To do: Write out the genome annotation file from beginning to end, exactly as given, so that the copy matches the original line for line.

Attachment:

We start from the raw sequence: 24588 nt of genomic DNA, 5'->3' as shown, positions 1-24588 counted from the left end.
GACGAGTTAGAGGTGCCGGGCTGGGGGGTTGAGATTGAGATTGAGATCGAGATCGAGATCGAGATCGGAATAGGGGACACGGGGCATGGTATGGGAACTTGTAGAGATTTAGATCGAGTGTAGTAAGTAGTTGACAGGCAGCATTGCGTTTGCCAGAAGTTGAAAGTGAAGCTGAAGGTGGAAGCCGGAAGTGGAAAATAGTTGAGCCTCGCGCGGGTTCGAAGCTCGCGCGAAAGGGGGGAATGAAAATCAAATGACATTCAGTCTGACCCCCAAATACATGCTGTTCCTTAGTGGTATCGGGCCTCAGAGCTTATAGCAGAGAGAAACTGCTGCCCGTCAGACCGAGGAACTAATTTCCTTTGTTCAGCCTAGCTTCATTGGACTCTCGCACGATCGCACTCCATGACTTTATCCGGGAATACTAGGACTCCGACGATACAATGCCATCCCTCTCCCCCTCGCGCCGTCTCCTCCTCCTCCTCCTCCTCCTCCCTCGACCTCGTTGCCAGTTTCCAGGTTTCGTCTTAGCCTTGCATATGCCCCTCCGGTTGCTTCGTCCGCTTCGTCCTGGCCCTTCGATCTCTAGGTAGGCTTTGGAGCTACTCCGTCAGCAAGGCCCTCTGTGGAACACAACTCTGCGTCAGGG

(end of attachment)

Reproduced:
We start from the raw sequence: 24588 nt of genomic DNA, 5'->3' as shown, positions 1-24588 counted from the left end.
GACGAGTTAGAGGTGCCGGGCTGGGGGGTTGAGATTGAGATTGAGATCGAGATCGAGATCGAGATCGGAATAGGGGACACGGGGCATGGTATGGGAACTTGTAGAGATTTAGATCGAGTGTAGTAAGTAGTTGACAGGCAGCATTGCGTTTGCCAGAAGTTGAAAGTGAAGCTGAAGGTGGAAGCCGGAAGTGGAAAATAGTTGAGCCTCGCGCGGGTTCGAAGCTCGCGCGAAAGGGGGGAATGAAAATCAAATGACATTCAGTCTGACCCCCAAATACATGCTGTTCCTTAGTGGTATCGGGCCTCAGAGCTTATAGCAGAGAGAAACTGCTGCCCGTCAGACCGAGGAACTAATTTCCTTTGTTCAGCCTAGCTTCATTGGACTCTCGCACGATCGCACTCCATGACTTTATCCGGGAATACTAGGACTCCGACGATACAATGCCATCCCTCTCCCCCTCGCGCCGTCTCCTCCTCCTCCTCCTCCTCCTCCCTCGACCTCGTTGCCAGTTTCCAGGTTTCGTCTTAGCCTTGCATATGCCCCTCCGGTTGCTTCGTCCGCTTCGTCCTGGCCCTTCGATCTCTAGGTAGGCTTTGGAGCTACTCCGTCAGCAAGGCCCTCTGTGGAACACAACTCTGCGTCAGGG